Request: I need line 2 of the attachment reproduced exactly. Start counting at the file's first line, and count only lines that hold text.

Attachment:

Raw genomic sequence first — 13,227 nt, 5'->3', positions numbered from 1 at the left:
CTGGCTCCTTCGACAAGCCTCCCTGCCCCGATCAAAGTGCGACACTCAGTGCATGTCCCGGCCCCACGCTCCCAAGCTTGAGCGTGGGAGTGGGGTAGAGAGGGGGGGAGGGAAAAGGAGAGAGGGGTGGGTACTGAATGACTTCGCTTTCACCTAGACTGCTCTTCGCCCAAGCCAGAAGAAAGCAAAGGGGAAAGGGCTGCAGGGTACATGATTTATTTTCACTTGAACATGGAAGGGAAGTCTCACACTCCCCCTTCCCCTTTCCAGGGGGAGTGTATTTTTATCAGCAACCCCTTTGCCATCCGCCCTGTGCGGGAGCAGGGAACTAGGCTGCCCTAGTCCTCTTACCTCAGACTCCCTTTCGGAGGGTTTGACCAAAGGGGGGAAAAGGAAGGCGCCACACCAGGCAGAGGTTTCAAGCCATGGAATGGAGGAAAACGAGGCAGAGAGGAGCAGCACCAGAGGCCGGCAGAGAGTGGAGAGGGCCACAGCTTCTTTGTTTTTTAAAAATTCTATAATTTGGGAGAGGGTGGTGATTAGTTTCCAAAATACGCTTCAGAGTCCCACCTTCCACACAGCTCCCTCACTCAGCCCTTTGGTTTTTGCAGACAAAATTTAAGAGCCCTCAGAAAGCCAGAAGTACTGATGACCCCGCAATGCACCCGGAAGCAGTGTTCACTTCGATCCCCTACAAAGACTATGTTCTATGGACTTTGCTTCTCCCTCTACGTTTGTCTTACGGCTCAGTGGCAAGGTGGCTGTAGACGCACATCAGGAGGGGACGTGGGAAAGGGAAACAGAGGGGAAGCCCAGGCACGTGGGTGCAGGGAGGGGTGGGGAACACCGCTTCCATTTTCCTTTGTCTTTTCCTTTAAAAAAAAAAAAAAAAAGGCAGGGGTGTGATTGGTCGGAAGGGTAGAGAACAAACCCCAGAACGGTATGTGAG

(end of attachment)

CTGGCTCCTTCGACAAGCCTCCCTGCCCCGATCAAAGTGCGACACTCAGTGCATGTCCCGGCCCCACGCTCCCAAGCTTGAGCGTGGGAGTGGGGTAGAGAGGGGGGGAGGGAAAAGGAGAGAGGGGTGGGTACTGAATGACTTCGCTTTCACCTAGACTGCTCTTCGCCCAAGCCAGAAGAAAGCAAAGGGGAAAGGGCTGCAGGGTACATGATTTATTTTCACTTGAACATGGAAGGGAAGTCTCACACTCCCCCTTCCCCTTTCCAGGGGGAGTGTATTTTTATCAGCAACCCCTTTGCCATCCGCCCTGTGCGGGAGCAGGGAACTAGGCTGCCCTAGTCCTCTTACCTCAGACTCCCTTTCGGAGGGTTTGACCAAAGGGGGGAAAAGGAAGGCGCCACACCAGGCAGAGGTTTCAAGCCATGGAATGGAGGAAAACGAGGCAGAGAGGAGCAGCACCAGAGGCCGGCAGAGAGTGGAGAGGGCCACAGCTTCTTTGTTTTTTAAAAATTCTATAATTTGGGAGAGGGTGGTGATTAGTTTCCAAAATACGCTTCAGAGTCCCACCTTCCACACAGCTCCCTCACTCAGCCCTTTGGTTTTTGCAGACAAAATTTAAGAGCCCTCAGAAAGCCAGAAGTACTGATGACCCCGCAATGCACCCGGAAGCAGTGTTCACTTCGATCCCCTACAAAGACTATGTTCTATGGACTTTGCTTCTCCCTCTACGTTTGTCTTACGGCTCAGTGGCAAGGTGGCTGTAGACGCACATCAGGAGGGGACGTGGGAAAGGGAAACAGAGGGGAAGCCCAGGCACGTGGGTGCAGGGAGGGGTGGGGAACACCGCTTCCATTTTCCTTTGTCTTTTCCTTTAAAAAAAAAAAAAAAAAGGCAGGGGTGTGATTGGTCGGAAGGGTAGAGAACAAACCCCAGAACGGTATGTGAG